RE: Valid representations, canonical representations, and what the SW needs from the Web...

> -----Original Message-----
> From: ext Julian Reschke []
> Sent: 02 February, 2003 15:17
> To:
> Subject: RE: Valid representations, canonical 
> representations, and what
> the SW needs from the Web...
> > From: 
> []On Behalf Of
> >
> > Sent: Sunday, February 02, 2003 1:44 PM
> > To:;
> > Cc:
> > Subject: RE: Valid representations, canonical 
> representations, and what
> > the SW needs from the Web...
> >
> > ...
> >
> > Though it does raise the obvious question: since this standardized
> > functionality exists, why do we need RDDL? Or rather, why does a
> > RDDL instance need to be treated as a *representation* of an XML
> > Namespace, rather than just a body of metadata describing various
> > characteristics of the namespace resource and relations to other
> > resources?
> I'm still not sure that I follow you that a RDDL document can't be a
> representation of a namespace. If a textual description of a 
> namespace can't
> be used as a representation, what else? 

But the content of a RDDL document is largely information not
inherent in the XML namespace of which it is supposedly a

> Or are you saying that there
> actually *isn't* a valid representation for a namespace?

No. I would accept an enumeration of names grounded in that namespace
to be a valid representation of the namespace (and if folks consider
a namespace to be infinite, which technically, I guess it is, then
an enumeration of the names in-use or explicitly identified as
usable/significant/whatever by the namespace owner).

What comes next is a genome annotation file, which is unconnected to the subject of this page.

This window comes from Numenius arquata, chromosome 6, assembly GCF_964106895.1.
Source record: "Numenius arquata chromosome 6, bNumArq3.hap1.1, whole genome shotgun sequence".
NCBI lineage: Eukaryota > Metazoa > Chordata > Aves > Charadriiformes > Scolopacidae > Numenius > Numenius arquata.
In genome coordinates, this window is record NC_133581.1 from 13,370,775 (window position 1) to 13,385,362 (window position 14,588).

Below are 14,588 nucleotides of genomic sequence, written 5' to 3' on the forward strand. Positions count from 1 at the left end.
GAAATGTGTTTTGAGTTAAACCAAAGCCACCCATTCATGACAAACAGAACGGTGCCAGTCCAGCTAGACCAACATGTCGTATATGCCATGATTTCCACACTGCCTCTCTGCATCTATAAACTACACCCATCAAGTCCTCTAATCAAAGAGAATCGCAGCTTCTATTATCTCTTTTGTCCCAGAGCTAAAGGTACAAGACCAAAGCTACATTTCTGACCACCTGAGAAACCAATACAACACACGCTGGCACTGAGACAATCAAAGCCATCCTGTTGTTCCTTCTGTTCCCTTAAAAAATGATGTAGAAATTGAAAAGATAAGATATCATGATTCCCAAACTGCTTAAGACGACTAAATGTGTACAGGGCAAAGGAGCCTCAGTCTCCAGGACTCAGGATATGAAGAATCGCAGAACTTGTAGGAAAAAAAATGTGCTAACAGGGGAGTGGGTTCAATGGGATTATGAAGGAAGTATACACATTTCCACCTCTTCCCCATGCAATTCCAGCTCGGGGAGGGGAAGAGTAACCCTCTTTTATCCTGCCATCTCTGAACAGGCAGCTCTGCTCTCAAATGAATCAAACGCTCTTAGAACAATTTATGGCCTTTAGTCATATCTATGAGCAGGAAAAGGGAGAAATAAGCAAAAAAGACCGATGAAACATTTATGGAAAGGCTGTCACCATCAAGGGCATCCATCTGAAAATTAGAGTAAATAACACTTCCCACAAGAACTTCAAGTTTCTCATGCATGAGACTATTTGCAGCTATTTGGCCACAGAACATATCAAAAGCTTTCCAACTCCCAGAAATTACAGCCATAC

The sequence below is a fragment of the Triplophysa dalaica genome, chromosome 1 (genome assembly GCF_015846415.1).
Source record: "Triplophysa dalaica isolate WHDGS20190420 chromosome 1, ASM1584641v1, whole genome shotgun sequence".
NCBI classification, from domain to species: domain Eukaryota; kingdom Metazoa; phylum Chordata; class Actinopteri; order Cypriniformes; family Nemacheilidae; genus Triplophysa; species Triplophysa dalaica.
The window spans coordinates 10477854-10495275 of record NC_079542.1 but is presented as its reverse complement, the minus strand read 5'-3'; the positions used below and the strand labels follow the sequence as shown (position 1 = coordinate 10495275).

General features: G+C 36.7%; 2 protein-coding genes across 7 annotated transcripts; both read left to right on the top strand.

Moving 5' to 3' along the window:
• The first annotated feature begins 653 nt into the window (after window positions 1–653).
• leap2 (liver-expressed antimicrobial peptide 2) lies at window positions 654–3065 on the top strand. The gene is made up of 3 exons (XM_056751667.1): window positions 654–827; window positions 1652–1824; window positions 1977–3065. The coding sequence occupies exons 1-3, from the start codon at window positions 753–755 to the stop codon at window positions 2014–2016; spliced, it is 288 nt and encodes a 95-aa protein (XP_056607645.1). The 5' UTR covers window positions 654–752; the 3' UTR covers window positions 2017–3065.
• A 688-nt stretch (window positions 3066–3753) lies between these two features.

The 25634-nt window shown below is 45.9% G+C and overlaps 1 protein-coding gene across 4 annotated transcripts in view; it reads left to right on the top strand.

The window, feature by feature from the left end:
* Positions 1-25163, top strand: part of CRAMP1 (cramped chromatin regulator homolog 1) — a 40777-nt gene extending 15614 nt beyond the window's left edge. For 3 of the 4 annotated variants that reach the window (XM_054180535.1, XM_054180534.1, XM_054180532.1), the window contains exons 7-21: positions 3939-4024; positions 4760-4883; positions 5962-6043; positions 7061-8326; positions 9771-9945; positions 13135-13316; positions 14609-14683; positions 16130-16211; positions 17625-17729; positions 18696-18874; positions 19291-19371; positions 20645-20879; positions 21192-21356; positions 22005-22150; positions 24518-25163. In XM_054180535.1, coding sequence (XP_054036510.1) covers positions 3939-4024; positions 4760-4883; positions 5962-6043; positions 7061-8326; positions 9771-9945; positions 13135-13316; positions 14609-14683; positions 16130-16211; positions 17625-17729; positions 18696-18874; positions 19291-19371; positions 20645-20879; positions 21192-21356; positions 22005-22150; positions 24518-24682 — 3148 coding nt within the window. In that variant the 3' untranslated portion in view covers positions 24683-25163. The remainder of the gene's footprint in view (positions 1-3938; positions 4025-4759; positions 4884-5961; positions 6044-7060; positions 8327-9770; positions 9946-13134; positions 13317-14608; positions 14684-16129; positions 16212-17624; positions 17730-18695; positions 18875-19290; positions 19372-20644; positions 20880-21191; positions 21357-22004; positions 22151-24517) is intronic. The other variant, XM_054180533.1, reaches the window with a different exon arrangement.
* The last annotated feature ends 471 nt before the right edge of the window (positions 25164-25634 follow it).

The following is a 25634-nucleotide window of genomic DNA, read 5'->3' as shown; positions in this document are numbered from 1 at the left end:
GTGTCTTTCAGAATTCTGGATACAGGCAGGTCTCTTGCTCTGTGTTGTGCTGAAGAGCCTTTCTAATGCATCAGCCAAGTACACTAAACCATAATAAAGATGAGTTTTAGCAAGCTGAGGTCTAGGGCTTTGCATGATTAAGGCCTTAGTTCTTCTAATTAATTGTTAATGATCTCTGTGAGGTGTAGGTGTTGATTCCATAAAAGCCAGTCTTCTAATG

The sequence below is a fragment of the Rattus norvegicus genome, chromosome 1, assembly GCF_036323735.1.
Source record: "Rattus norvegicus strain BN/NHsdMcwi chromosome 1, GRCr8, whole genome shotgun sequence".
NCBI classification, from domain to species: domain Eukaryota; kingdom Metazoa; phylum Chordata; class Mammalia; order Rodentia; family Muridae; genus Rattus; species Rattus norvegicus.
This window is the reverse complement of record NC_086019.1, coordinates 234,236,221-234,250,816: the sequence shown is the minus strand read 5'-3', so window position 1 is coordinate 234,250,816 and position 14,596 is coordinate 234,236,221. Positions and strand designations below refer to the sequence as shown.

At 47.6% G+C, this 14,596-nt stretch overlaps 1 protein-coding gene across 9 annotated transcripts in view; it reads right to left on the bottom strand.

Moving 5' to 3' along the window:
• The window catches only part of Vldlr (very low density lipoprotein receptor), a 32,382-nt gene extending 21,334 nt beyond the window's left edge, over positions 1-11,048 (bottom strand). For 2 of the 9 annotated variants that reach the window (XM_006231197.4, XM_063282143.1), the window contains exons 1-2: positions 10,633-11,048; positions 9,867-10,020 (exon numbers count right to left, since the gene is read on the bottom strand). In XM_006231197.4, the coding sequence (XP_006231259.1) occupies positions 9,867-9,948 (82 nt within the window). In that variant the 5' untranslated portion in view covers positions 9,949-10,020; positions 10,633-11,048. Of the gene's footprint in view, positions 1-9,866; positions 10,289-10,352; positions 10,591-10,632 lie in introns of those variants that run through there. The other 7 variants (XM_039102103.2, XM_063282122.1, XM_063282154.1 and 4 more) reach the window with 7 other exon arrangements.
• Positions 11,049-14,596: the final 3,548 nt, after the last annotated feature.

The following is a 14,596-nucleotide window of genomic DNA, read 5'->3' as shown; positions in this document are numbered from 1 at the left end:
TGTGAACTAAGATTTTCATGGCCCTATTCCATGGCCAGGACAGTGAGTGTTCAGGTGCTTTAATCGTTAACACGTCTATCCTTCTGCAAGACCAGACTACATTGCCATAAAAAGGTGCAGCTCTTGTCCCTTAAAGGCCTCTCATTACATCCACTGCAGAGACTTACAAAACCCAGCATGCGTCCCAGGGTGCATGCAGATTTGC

But most/all of a RDDL document says nothing about the namespace,
but about other resources in some way related to the namespace.
It's like a representation of Paris describing all the cities of
Europe because Paris is in Europe. 

The vocabularies, models, stylesheets, etc. identified and described
in a RDDL document are not part of the namespace. They are merely
related to the namespace because the utilize names grounded in that
namespace, and hence I consider such verbose descriptions of 
*primarily other* resources in a "representation" of an XML namespace
to be a deviation/violation of the Web/REST architecture.

> > Why not just do a PROPFIND on the XML Namespace to get the same
> > knowledge that would be defined in a RDDL instance, which would
> > then not blurr and distort the conceptual relationship between
> > resource and representation, since I'm presuming that whatever is
> > returned by PROPFIND is not considered to (necessarily) be a
> > representation of the resource.
> It's definitively metadata about the resource. However, 
> WebDAV currently is
> weak in distinguishing between resource metadata and 
> representation metadata
> (a similar problem exists with HTTP headers, so this is by 
> inheritance).

I've been looking at WebDAV in more detail and I also noted a
practical problem in that it restricts metadata to "simple"
name/value pairs and only one value per name which would make
it rather inconvenient to use with RDF since although one might
use RDF collections to group multiple values, the usual practice
is to simply express multiple statements with the same property.
Clearly some mapping (and alot of forethought) would have to be
done to use PROPFIND in the manner I was thinking.

Ideally, one could get the WebDAV server to accept/return RDF...

> > Granted, typical browser users are not used to thinking about
> > metadata, but that doesn't mean they would not understand and
> > welcome a means to ask a server "Tell me about this thing"
> > rather than "Show me this thing".
> Well, they can do that right now.
> What's not really possible right now is to have metadata for 
> a resource
> (PROPFIND succeeds) with no representation (GET/HEAD fail), 
> because that's
> not really compatible with the underlying model (PROPFIND for 
> non-collection
> resources basically being an extended HEAD method with XML 
> marshalling).

Well, if that's true, then WebDAV definitely fails as a solution
to standardized access to resource metadata, since one would expect
to be able to use the same solution for all resources, whether or
not any representation is available.



Patrick Stickler, Nokia/Finland, (+358 40) 801 9690,

Received on Sunday, 2 February 2003 11:50:56 UTC